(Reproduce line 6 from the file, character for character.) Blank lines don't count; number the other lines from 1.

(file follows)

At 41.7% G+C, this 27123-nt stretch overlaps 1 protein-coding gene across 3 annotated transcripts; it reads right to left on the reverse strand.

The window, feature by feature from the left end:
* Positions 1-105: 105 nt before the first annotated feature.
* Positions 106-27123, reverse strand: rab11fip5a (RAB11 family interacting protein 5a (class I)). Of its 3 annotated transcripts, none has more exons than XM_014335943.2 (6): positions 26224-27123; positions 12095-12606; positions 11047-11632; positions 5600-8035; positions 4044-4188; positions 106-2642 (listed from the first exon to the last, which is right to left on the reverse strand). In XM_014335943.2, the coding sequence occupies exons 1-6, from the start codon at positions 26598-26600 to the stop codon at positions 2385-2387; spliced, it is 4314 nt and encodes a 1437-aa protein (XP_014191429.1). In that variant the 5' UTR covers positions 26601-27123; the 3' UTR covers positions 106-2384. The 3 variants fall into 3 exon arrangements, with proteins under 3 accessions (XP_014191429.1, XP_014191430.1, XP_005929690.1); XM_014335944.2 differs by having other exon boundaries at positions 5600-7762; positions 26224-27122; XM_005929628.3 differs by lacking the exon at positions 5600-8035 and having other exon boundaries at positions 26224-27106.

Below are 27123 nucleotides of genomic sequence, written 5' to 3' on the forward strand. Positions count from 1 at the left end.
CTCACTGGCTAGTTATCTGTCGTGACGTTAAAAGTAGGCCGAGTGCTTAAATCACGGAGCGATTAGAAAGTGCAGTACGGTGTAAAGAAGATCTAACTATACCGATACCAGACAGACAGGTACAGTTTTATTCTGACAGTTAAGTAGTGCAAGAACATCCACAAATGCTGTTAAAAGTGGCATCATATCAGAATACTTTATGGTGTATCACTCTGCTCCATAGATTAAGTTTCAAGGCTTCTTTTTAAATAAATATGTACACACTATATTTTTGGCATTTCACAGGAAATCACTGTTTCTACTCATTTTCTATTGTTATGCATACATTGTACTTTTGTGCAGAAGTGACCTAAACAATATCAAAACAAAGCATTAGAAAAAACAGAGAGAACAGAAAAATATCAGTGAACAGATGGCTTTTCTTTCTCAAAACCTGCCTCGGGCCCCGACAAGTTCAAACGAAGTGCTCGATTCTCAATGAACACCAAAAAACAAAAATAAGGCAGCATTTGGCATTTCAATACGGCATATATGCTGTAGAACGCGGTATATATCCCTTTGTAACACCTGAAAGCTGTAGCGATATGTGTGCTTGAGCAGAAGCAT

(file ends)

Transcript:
CTCACTGGCTAGTTATCTGTCGTGACGTTAAAAGTAGGCCGAGTGCTTAAATCACGGAGCGATTAGAAAGTGCAGTACGGTGTAAAGAAGATCTAACTATACCGATACCAGACAGACAGGTACAGTTTTATTCTGACAGTTAAGTAGTGCAAGAACATCCACAAATGCTGTTAAAAGTGGCATCATATCAGAATACTTTATGGTGTATCACTCTGCTCCATAGATTAAGTTTCAAGGCTTCTTTTTAAATAAATATGTACACACTATATTTTTGGCATTTCACAGGAAATCACTGTTTCTACTCATTTTCTATTGTTATGCATACATTGTACTTTTGTGCAGAAGTGACCTAAACAATATCAAAACAAAGCATTAGAAAAAACAGAGAGAACAGAAAAATATCAGTGAACAGATGGCTTTTCTTTCTCAAAACCTGCCTCGGGCCCCGACAAGTTCAAACGAAGTGCTCGATTCTCAATGAACACCAAAAAACAAAAATAAGGCAGCATTTGGCATTTCAATACGGCATATATGCTGTAGAACGCGGTATATATCCCTTTGTAACACCTGAAAGCTGTAGCGATATGTGTGCTTGAGCAGAAGCAT